17 Christmas Gifts for the Indian Food Lover in Your Life

The sheer joy of unwrapping a Christmas present from someone who knows you to your very core is for me, one of the most exciting feelings ever. Give the Indian food lover in your life a gift they’ll treasure this year with a little help from this guide to the ultimate vegetarian and vegan presents for spice lovers. I’ve handpicked some of my favourite ingredients, kitchen equipment, Indian treats and more to inspire you this festive season. Gift them to family, friends or to yourself and spread the love like melting butter on garam roti. 1. Vegan Orange Lassi Blonde Chocolate – Coco Caravan, £2.99 Nibble your way through a bar of orange chocolate inspired by India’s favourite cold drink, Lassi. With notes of cardamom and coconut, this zesty slab of blonde chocolate is raw, vegan and free from refined sugar. I’ll take three, please. Find out more 2. Christmas Stocking Spice Sprinkles – Cheeky Food Company, £12.00   Forget rainbow sprinkles, these aromatic superfood spice sprinkles are a must-have stocking filler for all Indian …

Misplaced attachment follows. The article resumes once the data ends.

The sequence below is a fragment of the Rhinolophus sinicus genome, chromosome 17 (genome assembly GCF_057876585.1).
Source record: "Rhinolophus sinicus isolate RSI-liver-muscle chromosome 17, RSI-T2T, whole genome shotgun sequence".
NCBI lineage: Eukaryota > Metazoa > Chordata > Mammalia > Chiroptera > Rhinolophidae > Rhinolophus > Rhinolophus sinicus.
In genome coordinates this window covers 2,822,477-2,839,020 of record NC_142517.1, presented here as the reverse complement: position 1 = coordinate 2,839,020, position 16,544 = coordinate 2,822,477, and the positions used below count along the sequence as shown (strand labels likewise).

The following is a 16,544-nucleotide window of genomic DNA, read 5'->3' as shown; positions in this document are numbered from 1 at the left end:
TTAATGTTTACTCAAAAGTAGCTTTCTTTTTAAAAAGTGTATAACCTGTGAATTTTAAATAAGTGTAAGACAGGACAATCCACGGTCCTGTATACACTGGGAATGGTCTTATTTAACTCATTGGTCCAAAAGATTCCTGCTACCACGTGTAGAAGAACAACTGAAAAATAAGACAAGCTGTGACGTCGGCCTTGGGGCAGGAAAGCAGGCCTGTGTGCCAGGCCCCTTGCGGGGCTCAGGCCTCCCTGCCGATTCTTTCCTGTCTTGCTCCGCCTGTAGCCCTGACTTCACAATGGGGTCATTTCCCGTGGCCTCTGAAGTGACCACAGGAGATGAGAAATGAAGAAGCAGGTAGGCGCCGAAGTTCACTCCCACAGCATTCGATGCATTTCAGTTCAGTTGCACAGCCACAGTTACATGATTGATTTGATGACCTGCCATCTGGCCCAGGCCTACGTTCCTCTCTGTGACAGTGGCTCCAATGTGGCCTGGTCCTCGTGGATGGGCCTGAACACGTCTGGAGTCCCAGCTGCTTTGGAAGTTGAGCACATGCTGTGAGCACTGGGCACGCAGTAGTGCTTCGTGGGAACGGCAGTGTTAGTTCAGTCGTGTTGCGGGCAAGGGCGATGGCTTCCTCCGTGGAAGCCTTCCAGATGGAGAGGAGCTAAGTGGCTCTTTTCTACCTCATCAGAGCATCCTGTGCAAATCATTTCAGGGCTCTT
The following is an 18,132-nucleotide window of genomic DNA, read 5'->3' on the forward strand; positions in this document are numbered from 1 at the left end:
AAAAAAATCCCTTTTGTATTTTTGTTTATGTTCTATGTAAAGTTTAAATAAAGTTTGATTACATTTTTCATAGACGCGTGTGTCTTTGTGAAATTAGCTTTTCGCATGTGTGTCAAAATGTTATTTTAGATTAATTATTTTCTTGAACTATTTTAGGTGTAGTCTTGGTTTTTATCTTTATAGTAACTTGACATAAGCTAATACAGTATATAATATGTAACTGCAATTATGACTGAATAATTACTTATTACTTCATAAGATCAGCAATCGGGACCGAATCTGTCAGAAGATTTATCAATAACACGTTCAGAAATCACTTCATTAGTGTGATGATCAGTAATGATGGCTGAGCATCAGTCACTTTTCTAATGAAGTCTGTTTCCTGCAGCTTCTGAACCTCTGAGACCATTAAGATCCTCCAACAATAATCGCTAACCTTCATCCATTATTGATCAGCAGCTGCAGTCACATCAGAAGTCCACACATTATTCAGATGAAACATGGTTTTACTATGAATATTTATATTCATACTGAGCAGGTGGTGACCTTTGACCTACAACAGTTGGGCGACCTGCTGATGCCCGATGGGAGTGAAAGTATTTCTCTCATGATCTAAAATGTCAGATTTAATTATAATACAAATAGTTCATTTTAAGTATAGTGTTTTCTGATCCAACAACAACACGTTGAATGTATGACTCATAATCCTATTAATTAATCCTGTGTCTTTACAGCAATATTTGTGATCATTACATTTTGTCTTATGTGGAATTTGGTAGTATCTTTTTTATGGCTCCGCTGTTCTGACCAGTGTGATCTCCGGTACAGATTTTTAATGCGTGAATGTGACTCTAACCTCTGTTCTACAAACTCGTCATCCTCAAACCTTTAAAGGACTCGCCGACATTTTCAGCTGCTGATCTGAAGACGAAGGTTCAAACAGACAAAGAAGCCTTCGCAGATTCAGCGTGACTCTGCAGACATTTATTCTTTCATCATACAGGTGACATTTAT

Village-Style Gujarati Khichdi

Village-Style Gujarati Khichdi (Buttery Rice & Lentils)

The clattering of pots, pans and spoons in my kitchen is a sound that fills me with comfort and joy. It’s the first dish I crave after a long trip away and the hug in a bowl I need when autumn sets in. At the first whiff of mellow rice and lentils emanating from my cooker, there’s only one thing that matters; I’m home. I’m making Khichdi, Gujarati style, like how they eat it on the farm in my ancestral home of Porbandar. It’s served with Gujarati Lasan ni Chutney, a blow-your-socks-off garlic and chilli preserve, and a cold glass of Chaas (salted buttermilk with roasted cumin). This is the comfort food every Gujarati has precious memories of growing up. The porridge-like consistency of a ghee-beaten rice and lentil mishmash was usually the first solid food we ever ate as toothless babies and our fondness for it stayed with us right through to adulthood. It became a familiar and nostalgic comfort blanket for the belly. Loaded with hearty goodness and family tradition, Khichdi was and …